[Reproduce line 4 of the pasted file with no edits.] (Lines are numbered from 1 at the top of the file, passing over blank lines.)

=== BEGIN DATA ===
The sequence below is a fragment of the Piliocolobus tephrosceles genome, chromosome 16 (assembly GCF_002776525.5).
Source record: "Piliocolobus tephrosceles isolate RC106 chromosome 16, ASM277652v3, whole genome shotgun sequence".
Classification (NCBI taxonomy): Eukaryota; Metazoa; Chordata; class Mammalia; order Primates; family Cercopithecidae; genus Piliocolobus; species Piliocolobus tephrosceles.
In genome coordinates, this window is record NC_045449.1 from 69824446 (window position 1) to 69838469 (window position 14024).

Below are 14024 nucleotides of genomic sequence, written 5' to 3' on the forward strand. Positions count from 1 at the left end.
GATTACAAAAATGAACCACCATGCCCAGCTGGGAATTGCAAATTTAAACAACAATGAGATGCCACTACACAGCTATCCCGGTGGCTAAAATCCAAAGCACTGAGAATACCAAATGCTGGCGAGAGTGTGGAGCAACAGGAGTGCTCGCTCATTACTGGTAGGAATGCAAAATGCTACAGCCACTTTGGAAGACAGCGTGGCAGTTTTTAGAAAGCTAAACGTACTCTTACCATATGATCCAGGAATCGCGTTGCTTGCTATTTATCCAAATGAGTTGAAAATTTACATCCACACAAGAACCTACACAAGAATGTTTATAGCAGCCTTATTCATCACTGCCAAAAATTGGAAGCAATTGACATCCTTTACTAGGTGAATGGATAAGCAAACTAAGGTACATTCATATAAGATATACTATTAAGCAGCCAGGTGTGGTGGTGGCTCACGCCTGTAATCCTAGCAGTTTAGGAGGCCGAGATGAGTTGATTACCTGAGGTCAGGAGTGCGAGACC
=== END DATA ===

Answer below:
In genome coordinates, this window is record NC_045449.1 from 69824446 (window position 1) to 69838469 (window position 14024).